Where to stay in Beccles 2021

If you can’t decide between a vacation in the Broads, on the coast or in the countryside, this charming and distinguished town in North Suffolk might be the place you are looking for.

Perched at the gateway to the Broads and close to the Suffolk Heritage Coast, yet set in the beautiful rural idyll of the Waveney Valley, Beccles has year-round, multi-generational appeal.

Whether you’re traveling with toddlers and teens looking for adventure, or looking for a romantic weekend getaway for two, the city makes a superb base. Let’s explore.

The view of St Michael the Archangel at Beccles
– Credit: Danielle Booden

Blyburgate in Beccles.  Photo: Danielle Booden

Blyburgate to Beccles
– Credit: Danielle Booden

The view of St Michael the Archangel at Beccles.  Photo: Danielle Booden

The view of St Michael the Archangel at Beccles
– Credit: Danielle Booden

Where to stay in Beccles

If it’s the allure of the river that brings you here, but you don’t feel like testing your sea legs on a cruiser, you can’t get closer to the water than the Waveney House Hotel.

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Built in the early 16th century and first owned by the Lord of the Manor of Beccles, the property has retained much of its original character and period features – from brickwork to impressive vaulted ceilings and exposed beams.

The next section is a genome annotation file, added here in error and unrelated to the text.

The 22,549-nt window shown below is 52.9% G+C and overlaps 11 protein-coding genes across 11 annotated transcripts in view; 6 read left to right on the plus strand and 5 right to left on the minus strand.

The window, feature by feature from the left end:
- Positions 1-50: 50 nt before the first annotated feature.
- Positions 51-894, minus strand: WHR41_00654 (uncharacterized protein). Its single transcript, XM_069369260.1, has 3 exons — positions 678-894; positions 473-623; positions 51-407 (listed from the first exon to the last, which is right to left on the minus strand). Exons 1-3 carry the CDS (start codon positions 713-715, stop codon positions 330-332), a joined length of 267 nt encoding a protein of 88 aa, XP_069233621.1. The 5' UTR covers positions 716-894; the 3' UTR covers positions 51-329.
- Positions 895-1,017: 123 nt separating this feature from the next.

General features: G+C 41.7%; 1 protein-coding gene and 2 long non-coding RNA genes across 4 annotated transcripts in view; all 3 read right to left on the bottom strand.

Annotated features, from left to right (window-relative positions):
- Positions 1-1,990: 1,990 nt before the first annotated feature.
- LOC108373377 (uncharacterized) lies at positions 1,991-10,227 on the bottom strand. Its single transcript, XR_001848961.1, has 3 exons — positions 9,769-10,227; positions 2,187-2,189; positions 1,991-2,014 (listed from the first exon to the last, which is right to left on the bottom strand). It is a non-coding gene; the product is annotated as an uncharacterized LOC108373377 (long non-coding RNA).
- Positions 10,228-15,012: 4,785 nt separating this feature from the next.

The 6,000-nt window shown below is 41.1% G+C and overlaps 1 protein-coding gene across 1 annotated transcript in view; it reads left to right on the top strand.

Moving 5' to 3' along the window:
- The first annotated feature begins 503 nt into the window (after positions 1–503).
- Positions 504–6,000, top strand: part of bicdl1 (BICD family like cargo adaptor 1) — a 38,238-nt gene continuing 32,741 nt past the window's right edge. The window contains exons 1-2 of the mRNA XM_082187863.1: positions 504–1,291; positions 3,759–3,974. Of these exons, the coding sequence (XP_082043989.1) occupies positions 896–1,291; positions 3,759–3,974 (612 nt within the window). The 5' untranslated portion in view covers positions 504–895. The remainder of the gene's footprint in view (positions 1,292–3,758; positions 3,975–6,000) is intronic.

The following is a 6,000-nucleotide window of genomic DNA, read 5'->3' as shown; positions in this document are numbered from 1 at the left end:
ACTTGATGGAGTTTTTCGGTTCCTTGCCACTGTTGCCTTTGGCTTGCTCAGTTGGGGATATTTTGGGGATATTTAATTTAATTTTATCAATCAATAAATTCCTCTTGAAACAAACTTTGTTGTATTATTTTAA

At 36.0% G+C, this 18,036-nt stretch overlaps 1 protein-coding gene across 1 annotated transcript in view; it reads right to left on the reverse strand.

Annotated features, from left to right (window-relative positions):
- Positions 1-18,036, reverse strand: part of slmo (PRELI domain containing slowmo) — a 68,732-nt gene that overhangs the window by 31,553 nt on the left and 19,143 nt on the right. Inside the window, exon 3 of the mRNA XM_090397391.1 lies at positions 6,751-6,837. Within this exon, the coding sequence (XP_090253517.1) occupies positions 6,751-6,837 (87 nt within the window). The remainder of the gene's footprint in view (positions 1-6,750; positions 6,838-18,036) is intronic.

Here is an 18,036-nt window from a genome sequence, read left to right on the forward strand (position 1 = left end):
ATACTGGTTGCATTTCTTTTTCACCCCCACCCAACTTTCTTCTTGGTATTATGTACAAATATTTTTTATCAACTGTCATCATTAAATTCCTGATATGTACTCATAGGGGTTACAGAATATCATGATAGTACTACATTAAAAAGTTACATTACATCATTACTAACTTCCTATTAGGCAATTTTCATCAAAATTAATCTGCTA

There are 12 comfortable individually designed bedrooms, all with en-suite facilities, with TV, telephone, safe, tea and coffee making facilities and Gilchrist and Soanes toiletries.

A room at the Waveney House hotel in Beccles

A room at the Waveney House hotel in Beccles
– Credit: Shaheen Jahir

Rooms start at £ 100 for a double bed or £ 110 for a double bed for two, from the John Morse Room (overlooking St. Michael’s Church) to the Le Grys Suite, which has a queen-size bed. four poster, separate tub and shower, view of the river and even the hotel rock (edible of course).

Residents and non-residents alike can enjoy the spacious Riverside Restaurant and Bar, with a terrace overlooking the river – perfect in the warmer months and accepting dogs.

The restaurant menu includes everything from homemade duck ham with crispy poached duck egg and grilled asparagus, to prawns pil pil with lean fries, warm bread and salad. Learn more at waveneyhousehotel.co.uk

Twyfords Café on Smallgate in Beccles.  Photo: Danielle Booden

Café Twyfords on Smallgate in Beccles
– Credit: Danielle Booden

Where to eat in Beccles